New to PowerGrid Pro? Confused by the insider lingo?

Here's a quick guide for newcomers to the movie development business! Read it every day and you'll be pitching like an insider in no time.

Adaptation: A retelling of a concept in a new way, often in a different medium than the original telling.

Attached: When writers, actors, directors, or producers are committed to work on a certain project.

Buyer vs. Seller: Buyer refers to a company that can finance a movie – either a studio or a production company with money.  Seller refers to an agency or 3rd party company that handles the deal to get the movie distribution.
 
Development: Before a movie is in production, it is in development.  This means the producers are piecing together the concept, script, and talent (directors, actors).  There are various stages of development:
  • Greenlit: The project has secured financing and will most certainly go into production.  It’s a “go.”
  • Inactive: A project is no longer moving forward or is in turnaround.
  • Next Wave: The movie is good to go.  The final elements are being tacked on before the project goes into production.  Basically the same as pre-production.  The movie is getting a crew together, a budget, shooting locations, a shooting calendar, maybe the final members of the cast.
  • Packaging: The elements of the movie are being put together – especially casting.  Sometimes tacking on the director once some cast is attached.
  • Priority: A movie is not yet greenlit, but it is high on the list of movies the studio or production company would like to make
  • Regular: A movie is on a company’s slate (list of movies they intend to produce someday), but is not on the top of that list, and may take years before it sees any movement.
  • Set Up: A movie that has financing.
  • Turnaround: A movie project that has been in development is released by the studio that developed it. The producer can then shop the script elsewhere.

Executive vs. Producer: An executive works for a production company or studio and is in charge of overseeing the development and production of a project.  They have the authority to change the development status of a project and are tasked with making sure it gets as close to production-ready as possible.  A producer can do any number of things, from developing the script, to packaging, to accruing financing.  The key here is that executives oversee and producers produce.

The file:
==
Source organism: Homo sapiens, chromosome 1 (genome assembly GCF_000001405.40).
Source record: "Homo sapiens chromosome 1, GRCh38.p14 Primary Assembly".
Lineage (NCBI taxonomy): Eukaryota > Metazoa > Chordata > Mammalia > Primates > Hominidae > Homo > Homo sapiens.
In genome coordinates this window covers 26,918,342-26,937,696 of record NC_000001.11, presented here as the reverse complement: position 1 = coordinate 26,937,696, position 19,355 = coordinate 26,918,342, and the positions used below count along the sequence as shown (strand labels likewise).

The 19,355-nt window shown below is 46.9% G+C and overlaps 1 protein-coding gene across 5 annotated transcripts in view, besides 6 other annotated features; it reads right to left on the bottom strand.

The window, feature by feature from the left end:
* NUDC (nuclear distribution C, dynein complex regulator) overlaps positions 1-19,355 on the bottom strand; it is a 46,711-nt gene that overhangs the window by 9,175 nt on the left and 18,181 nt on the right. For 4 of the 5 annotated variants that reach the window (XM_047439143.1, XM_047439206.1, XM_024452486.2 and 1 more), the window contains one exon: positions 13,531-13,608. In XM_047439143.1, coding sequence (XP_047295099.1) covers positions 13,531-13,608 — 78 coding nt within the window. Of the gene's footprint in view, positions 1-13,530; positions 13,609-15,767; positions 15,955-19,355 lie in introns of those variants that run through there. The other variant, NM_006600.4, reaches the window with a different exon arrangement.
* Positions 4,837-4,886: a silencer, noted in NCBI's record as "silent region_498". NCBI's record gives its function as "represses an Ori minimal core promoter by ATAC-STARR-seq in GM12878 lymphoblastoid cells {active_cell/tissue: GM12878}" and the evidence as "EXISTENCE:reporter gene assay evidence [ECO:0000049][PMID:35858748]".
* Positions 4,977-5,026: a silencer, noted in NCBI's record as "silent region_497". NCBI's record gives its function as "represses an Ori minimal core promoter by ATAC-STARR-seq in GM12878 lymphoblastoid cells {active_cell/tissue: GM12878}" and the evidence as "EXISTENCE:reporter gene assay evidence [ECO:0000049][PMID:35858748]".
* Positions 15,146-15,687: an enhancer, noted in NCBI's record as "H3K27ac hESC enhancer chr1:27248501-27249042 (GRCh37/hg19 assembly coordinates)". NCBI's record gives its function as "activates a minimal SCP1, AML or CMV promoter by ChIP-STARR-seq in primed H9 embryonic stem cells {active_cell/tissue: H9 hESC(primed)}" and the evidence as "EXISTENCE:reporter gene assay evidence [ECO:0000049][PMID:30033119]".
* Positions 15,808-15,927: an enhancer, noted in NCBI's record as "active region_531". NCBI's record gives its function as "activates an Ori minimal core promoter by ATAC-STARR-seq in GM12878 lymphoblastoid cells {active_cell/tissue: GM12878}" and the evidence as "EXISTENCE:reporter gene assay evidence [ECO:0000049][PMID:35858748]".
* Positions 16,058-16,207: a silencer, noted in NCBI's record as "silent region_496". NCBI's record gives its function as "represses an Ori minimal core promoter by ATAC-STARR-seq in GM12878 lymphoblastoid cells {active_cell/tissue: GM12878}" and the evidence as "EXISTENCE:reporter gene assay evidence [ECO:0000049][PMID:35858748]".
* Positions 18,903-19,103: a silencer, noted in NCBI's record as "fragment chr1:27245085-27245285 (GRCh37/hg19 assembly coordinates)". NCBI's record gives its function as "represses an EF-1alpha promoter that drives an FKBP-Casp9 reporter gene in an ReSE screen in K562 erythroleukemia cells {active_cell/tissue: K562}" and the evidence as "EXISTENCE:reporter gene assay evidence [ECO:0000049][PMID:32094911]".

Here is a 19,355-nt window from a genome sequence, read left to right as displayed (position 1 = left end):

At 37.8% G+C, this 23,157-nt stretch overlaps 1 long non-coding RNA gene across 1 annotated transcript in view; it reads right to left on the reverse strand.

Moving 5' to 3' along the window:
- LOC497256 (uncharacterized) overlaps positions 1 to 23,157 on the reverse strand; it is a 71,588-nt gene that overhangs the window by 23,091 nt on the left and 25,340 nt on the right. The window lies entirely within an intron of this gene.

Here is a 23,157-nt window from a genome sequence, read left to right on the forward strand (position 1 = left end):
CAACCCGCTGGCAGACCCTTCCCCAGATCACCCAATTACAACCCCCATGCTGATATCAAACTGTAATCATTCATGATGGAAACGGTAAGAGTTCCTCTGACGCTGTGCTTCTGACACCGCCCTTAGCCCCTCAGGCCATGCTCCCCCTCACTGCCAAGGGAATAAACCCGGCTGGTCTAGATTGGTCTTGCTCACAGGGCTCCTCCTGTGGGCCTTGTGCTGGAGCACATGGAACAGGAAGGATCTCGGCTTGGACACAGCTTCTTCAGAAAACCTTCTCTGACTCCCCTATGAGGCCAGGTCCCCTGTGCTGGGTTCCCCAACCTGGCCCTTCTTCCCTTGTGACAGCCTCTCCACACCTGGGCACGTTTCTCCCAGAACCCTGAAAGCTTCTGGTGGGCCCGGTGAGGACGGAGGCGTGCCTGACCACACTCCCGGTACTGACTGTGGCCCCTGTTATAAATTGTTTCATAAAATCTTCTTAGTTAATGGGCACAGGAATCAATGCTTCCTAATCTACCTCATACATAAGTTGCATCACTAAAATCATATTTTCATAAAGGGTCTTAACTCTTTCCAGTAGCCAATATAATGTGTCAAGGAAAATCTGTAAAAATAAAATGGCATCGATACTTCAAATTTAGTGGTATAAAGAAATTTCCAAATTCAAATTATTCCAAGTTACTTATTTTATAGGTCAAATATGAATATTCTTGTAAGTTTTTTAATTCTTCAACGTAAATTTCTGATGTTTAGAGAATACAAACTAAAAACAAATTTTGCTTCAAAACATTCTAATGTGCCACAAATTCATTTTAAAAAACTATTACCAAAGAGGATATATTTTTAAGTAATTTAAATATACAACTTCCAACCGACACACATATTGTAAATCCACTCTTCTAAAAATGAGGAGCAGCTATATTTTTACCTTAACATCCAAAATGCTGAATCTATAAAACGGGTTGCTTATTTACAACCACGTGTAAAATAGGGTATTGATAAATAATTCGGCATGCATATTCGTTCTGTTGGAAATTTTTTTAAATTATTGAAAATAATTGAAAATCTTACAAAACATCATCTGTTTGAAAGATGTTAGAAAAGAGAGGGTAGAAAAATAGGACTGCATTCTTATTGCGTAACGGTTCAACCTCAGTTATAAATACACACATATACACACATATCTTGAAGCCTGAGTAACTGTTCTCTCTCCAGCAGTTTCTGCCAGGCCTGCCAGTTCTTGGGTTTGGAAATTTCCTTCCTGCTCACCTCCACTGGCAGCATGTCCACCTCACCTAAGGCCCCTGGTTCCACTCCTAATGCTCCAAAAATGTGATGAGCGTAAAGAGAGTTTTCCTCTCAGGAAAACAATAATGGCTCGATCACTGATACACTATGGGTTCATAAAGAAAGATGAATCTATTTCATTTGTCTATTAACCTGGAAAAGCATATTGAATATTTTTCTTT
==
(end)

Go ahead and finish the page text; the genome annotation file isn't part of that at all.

Film rights: A copyrighted property (book, game, toy, foreign film, play) that is for sale to a buyer to adapt into a feature film.

Independent Feature: A movie that is financed by a company other than a major or mini-major studio.

In negotiations: A contract is being hammered out for a writer, director, or actor to work on a project.

Offer: A writer, director, or actor has been offered the opportunity to work on a project, but they have not necessarily expressed interest in signing on to the project.

Open Directing Assignment (ODA):  A studio or production company is looking for a director.

Open Writing Assignment (OWA): When a studio or production company is looking for a writer.  Either it’s just an idea, or they need someone to rework a draft.  In any case, there’s a project that needs a new script. POWA = Priority Open Writing Assignment.

Option: A producer has acquired the exclusive rights to a property (including screenplays) for a certain amount of time, should he/she accrue the necessary financing to make the film.

Physical Production: The movie is currently filming.

Pitch: A writer tells a studio or other buyer about an idea they have, in the hopes that they will be paid to write a script based on that idea.

Post Production: The filming is over, but the editing, special effects, and other polishing elements need to be added to the film.

Remake: A movie that has the same story as an earlier movie.

Spec script: a script that was written “on speculation” that someone would purchase it.  No one paid the writer to write it.  It can also be used as a writing sample to get a writer a job filling an open writing assignment.

Studio vs. Production Company: A studio can produce, finance, and distribute.  A production company can do one or two of the above, but not all three. 

  • Produce means they can actually make the movie (develop it, set up production, hire the crew)
  • Finance means they can pay for the movie
  • Distribute means they can release it
  • The major studios are: The Walt Disney Studios, Universal Pictures, Paramount Pictures, Twentieth Century Fox, Sony (who owns Columbia/TriStar), Warner Bros. Pictures

Territory: A buyer to whom a spec is being presented by a specific production company.  Often, when a spec is taken out, various production companies will obtain the exclusive right to bring the project into the buyer with whom they have a relationship/deal. There can be multiple territories, but only one production company per territory.

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